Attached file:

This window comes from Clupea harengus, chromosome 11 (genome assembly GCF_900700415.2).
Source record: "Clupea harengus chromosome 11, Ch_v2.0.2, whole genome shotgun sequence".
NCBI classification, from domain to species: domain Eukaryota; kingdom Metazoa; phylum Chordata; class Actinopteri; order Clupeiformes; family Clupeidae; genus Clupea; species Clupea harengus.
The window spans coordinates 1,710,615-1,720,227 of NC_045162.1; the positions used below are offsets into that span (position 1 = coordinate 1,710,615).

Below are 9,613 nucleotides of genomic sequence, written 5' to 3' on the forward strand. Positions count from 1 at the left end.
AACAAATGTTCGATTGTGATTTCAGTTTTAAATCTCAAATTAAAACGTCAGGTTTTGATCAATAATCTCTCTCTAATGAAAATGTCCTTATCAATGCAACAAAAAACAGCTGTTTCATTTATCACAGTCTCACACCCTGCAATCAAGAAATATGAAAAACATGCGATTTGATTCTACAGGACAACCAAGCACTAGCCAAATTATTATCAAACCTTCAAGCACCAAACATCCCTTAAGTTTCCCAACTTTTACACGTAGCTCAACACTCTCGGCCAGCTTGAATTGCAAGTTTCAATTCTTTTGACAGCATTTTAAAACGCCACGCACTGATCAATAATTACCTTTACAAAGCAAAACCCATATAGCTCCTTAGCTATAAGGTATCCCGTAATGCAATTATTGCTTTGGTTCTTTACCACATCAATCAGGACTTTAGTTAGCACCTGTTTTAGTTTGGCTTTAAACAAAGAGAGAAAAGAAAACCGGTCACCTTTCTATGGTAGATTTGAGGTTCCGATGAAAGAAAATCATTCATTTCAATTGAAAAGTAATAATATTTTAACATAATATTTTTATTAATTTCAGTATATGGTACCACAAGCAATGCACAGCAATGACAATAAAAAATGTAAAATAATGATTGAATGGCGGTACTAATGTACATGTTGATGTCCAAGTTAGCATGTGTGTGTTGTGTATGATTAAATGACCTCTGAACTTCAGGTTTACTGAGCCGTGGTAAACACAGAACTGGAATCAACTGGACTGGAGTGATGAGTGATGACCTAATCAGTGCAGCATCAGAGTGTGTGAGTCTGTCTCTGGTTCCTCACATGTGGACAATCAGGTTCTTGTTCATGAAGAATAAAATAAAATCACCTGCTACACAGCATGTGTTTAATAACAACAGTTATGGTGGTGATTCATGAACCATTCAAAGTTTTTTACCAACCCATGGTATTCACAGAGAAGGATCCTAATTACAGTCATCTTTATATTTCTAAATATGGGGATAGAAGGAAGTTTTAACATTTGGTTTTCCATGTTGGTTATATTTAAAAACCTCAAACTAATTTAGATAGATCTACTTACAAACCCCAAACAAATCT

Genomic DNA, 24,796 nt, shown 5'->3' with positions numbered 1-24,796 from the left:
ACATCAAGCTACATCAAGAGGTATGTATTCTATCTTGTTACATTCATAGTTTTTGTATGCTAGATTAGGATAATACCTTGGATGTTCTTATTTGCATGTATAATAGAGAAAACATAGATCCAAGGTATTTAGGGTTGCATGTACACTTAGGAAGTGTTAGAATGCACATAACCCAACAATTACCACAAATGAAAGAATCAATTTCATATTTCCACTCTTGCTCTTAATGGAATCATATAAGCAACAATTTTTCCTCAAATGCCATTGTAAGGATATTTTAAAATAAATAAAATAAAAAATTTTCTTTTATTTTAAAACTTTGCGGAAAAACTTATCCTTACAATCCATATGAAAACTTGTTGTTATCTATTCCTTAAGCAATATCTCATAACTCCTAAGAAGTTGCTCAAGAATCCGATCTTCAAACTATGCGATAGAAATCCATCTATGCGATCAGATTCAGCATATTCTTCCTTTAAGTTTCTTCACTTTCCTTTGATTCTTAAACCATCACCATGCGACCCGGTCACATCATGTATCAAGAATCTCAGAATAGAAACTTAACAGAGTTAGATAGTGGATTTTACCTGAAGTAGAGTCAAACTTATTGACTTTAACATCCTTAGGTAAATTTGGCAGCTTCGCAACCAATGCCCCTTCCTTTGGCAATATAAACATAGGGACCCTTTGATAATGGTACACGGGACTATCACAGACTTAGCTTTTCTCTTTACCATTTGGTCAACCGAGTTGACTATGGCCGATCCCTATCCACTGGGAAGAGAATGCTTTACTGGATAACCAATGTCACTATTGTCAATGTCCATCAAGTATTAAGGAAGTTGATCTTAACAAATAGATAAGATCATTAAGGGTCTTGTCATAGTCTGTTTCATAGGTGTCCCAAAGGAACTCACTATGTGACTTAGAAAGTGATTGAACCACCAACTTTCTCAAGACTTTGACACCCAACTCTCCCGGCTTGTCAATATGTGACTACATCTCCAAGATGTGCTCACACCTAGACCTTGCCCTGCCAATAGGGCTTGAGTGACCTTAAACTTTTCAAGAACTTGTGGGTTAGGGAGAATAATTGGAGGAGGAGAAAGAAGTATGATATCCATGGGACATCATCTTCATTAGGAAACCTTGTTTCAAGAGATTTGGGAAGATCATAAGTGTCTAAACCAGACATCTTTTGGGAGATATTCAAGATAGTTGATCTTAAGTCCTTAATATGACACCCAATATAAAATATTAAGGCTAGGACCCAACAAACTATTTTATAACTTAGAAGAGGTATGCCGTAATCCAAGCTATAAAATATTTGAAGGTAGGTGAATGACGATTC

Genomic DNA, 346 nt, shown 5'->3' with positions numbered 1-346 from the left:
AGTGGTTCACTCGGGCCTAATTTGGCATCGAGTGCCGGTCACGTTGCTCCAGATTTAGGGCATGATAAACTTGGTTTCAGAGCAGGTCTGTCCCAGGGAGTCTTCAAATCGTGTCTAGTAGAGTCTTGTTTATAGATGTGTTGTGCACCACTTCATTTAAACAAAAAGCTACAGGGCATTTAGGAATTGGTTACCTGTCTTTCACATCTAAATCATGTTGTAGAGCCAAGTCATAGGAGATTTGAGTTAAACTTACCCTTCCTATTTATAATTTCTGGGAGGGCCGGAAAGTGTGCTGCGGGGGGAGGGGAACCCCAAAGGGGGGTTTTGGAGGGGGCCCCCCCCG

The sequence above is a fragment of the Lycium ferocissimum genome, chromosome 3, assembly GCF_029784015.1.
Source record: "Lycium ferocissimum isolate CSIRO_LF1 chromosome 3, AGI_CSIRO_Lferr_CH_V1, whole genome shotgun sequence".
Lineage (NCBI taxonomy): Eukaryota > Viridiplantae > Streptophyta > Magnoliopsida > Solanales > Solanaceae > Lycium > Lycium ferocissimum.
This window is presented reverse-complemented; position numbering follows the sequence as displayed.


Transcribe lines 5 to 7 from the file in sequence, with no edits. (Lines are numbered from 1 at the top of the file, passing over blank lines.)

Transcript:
Below are 9,613 nucleotides of genomic sequence, written 5' to 3' on the forward strand. Positions count from 1 at the left end.
AACAAATGTTCGATTGTGATTTCAGTTTTAAATCTCAAATTAAAACGTCAGGTTTTGATCAATAATCTCTCTCTAATGAAAATGTCCTTATCAATGCAACAAAAAACAGCTGTTTCATTTATCACAGTCTCACACCCTGCAATCAAGAAATATGAAAAACATGCGATTTGATTCTACAGGACAACCAAGCACTAGCCAAATTATTATCAAACCTTCAAGCACCAAACATCCCTTAAGTTTCCCAACTTTTACACGTAGCTCAACACTCTCGGCCAGCTTGAATTGCAAGTTTCAATTCTTTTGACAGCATTTTAAAACGCCACGCACTGATCAATAATTACCTTTACAAAGCAAAACCCATATAGCTCCTTAGCTATAAGGTATCCCGTAATGCAATTATTGCTTTGGTTCTTTACCACATCAATCAGGACTTTAGTTAGCACCTGTTTTAGTTTGGCTTTAAACAAAGAGAGAAAAGAAAACCGGTCACCTTTCTATGGTAGATTTGAGGTTCCGATGAAAGAAAATCATTCATTTCAATTGAAAAGTAATAATATTTTAACATAATATTTTTATTAATTTCAGTATATGGTACCACAAGCAATGCACAGCAATGACAATAAAAAATGTAAAATAATGATTGAATGGCGGTACTAATGTACATGTTGATGTCCAAGTTAGCATGTGTGTGTTGTGTATGATTAAATGACCTCTGAACTTCAGGTTTACTGAGCCGTGGTAAACACAGAACTGGAATCAACTGGACTGGAGTGATGAGTGATGACCTAATCAGTGCAGCATCAGAGTGTGTGAGTCTGTCTCTGGTTCCTCACATGTGGACAATCAGGTTCTTGTTCATGAAGAATAAAATAAAATCACCTGCTACACAGCATGTGTTTAATAACAACAGTTATGGTGGTGATTCATGAACCATTCAAAGTTTTTTACCAACCCATGGTATTCACAGAGAAGGATCCTAATTACAGTCATCTTTATATTTCTAAATATGGGGATAGAAGGAAGTTTTAACATTTGGTTTTCCATGTTGGTTATATTTAAAAACCTCAAACTAATTTAGATAGATCTACTTACAAACCCCAAACAAATCT

Genomic DNA, 24,796 nt, shown 5'->3' with positions numbered 1-24,796 from the left: